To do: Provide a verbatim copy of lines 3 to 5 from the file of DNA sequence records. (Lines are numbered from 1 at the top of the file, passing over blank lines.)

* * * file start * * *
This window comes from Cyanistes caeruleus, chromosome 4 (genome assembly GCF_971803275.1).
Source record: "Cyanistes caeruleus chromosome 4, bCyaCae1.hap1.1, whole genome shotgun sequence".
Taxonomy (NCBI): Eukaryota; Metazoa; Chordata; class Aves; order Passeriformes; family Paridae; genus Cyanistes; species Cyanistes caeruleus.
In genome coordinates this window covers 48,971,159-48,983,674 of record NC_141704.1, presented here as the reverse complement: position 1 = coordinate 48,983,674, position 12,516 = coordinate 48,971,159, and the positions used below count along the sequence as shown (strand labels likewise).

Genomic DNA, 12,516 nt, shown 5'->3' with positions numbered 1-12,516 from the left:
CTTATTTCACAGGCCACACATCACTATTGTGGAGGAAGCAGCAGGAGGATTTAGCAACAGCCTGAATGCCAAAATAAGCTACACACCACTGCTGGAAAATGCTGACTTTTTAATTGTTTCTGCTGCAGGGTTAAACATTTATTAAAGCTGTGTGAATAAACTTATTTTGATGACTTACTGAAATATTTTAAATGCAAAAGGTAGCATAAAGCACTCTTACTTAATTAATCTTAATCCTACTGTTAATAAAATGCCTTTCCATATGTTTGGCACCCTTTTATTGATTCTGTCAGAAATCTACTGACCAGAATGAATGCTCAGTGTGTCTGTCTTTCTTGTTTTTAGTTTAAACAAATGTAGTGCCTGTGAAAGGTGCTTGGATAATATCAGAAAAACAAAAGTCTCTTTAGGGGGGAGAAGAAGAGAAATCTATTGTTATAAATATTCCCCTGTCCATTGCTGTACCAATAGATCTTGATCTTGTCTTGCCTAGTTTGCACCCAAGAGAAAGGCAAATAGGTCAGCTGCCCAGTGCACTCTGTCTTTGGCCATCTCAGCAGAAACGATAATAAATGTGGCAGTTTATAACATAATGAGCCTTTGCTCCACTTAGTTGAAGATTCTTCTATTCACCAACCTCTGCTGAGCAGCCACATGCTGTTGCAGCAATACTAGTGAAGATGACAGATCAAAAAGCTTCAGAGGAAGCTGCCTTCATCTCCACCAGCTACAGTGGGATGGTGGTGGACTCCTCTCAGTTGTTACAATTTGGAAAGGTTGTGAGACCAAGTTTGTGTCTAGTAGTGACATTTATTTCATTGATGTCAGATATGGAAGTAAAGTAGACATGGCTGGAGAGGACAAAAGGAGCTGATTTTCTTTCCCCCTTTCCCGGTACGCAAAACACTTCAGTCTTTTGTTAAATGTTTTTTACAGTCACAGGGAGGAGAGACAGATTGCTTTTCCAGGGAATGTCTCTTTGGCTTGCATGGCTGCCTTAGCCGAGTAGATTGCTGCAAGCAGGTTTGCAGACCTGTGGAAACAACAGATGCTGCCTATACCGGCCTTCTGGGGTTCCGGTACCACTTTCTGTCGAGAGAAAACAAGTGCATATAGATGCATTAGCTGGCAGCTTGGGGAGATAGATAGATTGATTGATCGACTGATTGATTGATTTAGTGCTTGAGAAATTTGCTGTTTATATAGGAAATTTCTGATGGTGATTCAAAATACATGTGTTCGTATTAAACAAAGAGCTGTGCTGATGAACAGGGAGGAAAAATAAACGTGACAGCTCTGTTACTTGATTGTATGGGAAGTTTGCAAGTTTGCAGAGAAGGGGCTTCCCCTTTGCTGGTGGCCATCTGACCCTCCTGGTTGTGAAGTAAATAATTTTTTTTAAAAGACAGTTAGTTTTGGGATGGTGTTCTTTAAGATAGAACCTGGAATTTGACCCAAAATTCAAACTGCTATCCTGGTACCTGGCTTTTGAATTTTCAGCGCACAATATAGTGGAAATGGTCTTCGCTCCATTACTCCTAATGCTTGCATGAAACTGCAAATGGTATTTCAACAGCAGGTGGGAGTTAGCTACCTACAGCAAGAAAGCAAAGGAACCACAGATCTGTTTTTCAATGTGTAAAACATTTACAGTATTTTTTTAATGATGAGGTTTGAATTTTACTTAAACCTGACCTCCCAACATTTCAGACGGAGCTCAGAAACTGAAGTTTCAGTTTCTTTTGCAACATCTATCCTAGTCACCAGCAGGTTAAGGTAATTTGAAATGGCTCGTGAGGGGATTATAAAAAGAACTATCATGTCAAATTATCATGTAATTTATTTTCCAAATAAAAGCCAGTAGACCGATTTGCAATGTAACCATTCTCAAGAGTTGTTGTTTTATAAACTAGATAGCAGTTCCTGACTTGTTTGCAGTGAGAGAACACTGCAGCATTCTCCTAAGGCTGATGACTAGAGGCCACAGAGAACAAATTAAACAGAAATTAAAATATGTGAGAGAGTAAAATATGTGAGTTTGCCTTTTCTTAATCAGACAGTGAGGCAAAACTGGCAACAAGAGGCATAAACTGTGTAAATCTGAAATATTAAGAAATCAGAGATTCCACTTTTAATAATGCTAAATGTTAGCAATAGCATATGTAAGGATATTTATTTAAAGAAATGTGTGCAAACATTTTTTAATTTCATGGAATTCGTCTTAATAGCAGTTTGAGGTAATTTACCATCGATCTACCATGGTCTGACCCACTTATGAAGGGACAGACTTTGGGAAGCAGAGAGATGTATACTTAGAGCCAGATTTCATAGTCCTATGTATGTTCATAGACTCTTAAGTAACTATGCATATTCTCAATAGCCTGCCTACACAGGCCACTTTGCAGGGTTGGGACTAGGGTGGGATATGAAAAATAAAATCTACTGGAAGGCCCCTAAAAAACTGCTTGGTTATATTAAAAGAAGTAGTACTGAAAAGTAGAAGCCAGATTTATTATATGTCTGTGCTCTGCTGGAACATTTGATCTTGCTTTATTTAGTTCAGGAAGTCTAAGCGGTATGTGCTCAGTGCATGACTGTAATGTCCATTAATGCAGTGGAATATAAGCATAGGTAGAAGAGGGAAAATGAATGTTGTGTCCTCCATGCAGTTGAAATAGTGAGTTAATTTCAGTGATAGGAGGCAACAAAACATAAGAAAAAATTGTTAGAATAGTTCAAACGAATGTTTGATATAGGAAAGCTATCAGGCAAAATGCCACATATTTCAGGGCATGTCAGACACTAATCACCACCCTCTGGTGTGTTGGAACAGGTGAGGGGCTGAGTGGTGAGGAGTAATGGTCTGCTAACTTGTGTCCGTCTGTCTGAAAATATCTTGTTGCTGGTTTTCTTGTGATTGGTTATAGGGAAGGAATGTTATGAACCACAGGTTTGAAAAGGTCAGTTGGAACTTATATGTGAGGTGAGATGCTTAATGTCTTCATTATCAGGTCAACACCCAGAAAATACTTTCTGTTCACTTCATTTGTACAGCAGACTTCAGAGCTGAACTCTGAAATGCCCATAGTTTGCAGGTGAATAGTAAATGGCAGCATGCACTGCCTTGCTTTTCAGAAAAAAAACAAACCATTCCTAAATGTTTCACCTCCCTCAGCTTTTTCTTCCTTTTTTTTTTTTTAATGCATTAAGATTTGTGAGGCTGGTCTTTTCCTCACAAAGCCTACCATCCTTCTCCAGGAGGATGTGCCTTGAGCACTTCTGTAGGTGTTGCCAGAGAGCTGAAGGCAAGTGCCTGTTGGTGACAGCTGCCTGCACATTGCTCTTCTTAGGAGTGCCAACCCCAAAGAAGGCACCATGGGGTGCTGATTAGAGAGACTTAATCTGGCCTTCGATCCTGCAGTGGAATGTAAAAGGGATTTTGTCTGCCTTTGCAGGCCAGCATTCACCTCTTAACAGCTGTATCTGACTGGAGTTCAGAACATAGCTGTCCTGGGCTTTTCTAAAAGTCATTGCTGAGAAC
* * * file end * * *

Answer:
Taxonomy (NCBI): Eukaryota; Metazoa; Chordata; class Aves; order Passeriformes; family Paridae; genus Cyanistes; species Cyanistes caeruleus.
In genome coordinates this window covers 48,971,159-48,983,674 of record NC_141704.1, presented here as the reverse complement: position 1 = coordinate 48,983,674, position 12,516 = coordinate 48,971,159, and the positions used below count along the sequence as shown (strand labels likewise).

Genomic DNA, 12,516 nt, shown 5'->3' with positions numbered 1-12,516 from the left: